However, going to school in Japan with international students, as I did in Taiwan and Hungary, really did expand my horizons. I was introduced to the concept of TCKs by a friend of mine after I had started graduate school (I never knew that there was a term for this differently socialized group of people), but once I learned it, certain things did start to make sense.
When Obama won the Democratic ticket in 2008, I was very happy that a mixed-race, TCK candidate had the chance of being the president. As a mixed-race TCK, I felt the ineffable strengths that such a worldview could bring. Predictably (perhaps depressingly so), very few people in the popular press seem to have actually delved into the points about Barack Obama's cultural heritage and TCK upbringing. Recently, though, I came across some collected snippets of commentary on this point, posted over at The Daily Dish:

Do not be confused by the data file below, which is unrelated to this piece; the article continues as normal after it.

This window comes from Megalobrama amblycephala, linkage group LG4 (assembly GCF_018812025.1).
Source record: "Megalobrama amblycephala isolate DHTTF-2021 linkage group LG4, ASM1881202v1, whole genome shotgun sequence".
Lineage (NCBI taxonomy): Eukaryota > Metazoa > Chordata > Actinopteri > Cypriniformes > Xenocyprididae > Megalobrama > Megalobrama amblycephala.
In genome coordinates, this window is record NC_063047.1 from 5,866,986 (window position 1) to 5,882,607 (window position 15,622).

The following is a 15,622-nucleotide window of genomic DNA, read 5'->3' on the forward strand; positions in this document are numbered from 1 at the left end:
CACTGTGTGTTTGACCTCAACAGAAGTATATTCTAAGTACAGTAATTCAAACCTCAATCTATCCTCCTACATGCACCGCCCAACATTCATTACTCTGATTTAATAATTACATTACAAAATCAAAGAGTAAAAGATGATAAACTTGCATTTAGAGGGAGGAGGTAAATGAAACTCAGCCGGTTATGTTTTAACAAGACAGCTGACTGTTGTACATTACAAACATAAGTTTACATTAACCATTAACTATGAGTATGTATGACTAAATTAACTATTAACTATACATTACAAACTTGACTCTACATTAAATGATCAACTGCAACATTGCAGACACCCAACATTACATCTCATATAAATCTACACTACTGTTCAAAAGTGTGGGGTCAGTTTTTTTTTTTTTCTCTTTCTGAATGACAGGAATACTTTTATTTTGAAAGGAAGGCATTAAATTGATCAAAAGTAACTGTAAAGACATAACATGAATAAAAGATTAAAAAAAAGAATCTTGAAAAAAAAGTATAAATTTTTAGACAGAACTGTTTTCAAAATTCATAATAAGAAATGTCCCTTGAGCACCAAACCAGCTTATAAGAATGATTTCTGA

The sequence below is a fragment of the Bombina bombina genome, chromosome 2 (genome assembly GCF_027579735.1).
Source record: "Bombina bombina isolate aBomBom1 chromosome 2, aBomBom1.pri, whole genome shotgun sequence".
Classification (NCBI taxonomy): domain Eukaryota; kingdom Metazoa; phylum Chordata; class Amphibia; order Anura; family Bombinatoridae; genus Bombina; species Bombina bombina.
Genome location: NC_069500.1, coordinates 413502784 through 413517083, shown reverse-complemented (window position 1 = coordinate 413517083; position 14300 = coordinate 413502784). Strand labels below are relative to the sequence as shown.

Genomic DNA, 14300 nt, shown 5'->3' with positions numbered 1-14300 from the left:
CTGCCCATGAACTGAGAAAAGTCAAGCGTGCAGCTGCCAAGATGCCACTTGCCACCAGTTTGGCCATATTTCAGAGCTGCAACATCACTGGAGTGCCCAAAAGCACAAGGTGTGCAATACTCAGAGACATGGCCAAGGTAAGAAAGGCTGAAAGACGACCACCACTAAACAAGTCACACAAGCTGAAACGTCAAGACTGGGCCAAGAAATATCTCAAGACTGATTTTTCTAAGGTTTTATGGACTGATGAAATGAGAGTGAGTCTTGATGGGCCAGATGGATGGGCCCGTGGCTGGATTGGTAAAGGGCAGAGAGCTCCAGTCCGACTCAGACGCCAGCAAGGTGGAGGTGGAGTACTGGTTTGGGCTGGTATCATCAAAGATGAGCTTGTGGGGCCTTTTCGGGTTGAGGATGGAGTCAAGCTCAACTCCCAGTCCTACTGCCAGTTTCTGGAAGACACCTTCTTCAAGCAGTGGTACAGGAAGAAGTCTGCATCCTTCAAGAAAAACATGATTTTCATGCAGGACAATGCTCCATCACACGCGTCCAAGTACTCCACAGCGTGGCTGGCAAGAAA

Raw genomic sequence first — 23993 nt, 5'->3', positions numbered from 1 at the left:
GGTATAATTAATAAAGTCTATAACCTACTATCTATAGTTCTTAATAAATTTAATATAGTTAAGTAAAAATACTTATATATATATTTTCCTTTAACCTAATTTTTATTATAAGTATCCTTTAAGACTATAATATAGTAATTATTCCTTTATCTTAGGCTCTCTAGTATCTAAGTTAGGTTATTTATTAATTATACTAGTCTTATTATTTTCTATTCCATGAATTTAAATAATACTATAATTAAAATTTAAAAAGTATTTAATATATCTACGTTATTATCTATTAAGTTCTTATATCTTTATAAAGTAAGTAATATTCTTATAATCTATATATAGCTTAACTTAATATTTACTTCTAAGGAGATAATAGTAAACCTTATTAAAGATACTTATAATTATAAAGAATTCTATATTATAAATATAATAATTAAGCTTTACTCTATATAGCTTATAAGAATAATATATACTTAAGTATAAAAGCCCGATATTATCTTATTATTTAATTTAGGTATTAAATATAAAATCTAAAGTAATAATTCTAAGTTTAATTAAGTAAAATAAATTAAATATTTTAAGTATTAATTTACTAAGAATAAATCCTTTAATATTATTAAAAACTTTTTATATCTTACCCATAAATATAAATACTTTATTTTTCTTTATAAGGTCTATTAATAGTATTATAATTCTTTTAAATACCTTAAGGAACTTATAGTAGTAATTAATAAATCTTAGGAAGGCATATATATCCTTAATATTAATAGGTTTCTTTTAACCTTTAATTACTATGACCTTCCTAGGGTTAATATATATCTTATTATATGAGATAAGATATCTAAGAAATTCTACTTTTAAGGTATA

And in a continuation, some detractors of the TCK viewpoint (written, it seems, by people who didn't grow up that way):
Travel the world and try to transcend your culture all you want, but you won't ever succeed. Not really. As Alasdair Macintyre put it, we are never more (and sometimes less) than the co-authors of our own narratives. There will always be a part of us that it is the product of the time and place and family in which we first came of age, perhaps especially when we are reacting to that experience and trying to "transcend" it. And even if by some miracle we actually succeeded in that project, then whatever else we may have gained, we will also have lost the ability to be truly a part of any culture from the inside.Myself, I have known many TCKs. Some have gone to do amazing things. Some have gone to do average things. Some, less so. However, they all share that interesting view of the world: a world that is somehow more united and common than our peers who grew up in once place, to one culture have seen the world. Not a different world; the same world, just seen and experienced more broadly (if not deeply).